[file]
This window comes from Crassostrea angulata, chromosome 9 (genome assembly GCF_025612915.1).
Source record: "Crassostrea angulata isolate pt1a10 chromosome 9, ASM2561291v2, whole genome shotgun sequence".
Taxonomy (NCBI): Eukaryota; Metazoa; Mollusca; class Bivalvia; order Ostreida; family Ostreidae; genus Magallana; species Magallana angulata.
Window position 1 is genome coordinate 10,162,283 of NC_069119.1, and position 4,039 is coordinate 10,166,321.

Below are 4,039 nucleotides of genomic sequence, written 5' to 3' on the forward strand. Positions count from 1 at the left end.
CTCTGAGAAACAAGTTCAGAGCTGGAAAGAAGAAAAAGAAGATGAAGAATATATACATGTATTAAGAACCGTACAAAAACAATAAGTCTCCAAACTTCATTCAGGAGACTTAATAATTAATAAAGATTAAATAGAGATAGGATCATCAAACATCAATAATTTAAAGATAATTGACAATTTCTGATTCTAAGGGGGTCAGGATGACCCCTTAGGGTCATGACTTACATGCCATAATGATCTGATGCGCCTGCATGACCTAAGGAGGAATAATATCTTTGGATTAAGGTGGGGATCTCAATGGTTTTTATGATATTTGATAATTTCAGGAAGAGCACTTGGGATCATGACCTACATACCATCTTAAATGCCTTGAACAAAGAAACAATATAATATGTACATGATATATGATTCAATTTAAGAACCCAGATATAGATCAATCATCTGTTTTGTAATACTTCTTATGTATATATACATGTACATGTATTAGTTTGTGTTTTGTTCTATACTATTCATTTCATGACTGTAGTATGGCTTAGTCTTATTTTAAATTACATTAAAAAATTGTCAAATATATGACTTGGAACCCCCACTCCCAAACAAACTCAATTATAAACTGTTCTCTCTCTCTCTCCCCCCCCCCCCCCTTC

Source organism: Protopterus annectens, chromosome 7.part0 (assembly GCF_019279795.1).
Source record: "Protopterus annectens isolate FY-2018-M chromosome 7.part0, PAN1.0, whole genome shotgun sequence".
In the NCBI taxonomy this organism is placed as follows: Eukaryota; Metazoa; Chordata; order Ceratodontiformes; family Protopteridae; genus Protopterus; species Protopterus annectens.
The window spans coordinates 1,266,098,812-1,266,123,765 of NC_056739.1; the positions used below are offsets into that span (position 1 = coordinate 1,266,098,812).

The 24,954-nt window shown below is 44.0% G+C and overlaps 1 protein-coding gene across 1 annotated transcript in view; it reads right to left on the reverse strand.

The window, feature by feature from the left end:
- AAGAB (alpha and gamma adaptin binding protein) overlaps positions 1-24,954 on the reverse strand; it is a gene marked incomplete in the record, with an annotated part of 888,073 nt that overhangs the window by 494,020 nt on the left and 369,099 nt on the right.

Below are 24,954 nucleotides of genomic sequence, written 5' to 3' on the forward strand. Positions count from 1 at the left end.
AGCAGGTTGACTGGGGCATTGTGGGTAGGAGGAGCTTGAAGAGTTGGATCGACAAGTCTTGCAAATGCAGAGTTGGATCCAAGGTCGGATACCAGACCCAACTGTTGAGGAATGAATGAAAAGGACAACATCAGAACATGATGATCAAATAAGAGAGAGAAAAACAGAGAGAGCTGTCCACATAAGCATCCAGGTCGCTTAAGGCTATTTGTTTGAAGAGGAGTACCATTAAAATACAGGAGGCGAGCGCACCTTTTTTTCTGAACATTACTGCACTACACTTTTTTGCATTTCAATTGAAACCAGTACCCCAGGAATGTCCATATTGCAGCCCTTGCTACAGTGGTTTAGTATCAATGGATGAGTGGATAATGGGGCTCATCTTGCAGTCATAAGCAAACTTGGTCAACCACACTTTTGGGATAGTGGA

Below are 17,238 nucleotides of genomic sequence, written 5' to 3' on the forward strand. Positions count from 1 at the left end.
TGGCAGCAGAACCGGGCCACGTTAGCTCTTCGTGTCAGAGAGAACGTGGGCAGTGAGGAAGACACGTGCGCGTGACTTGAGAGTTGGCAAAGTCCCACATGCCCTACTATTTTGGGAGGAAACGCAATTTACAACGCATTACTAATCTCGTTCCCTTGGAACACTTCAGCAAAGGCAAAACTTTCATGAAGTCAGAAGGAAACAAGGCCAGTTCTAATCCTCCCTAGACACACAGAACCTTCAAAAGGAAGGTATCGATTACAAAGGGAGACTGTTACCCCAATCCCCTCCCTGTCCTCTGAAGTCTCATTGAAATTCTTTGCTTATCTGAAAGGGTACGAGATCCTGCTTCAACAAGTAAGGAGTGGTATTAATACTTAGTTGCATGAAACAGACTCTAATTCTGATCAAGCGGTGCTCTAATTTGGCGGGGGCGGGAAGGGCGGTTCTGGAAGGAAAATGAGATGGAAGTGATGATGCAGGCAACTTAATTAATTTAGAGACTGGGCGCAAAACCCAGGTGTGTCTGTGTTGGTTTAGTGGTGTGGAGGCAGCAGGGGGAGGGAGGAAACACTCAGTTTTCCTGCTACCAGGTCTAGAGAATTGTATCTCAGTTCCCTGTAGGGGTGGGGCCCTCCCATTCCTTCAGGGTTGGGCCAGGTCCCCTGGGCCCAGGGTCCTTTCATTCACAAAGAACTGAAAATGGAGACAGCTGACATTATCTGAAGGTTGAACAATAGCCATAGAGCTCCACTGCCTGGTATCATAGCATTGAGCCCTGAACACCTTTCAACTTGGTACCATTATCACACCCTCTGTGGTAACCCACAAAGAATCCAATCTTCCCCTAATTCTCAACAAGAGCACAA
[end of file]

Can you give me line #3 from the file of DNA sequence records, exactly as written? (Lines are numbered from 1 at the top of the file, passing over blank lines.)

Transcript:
Taxonomy (NCBI): Eukaryota; Metazoa; Mollusca; class Bivalvia; order Ostreida; family Ostreidae; genus Magallana; species Magallana angulata.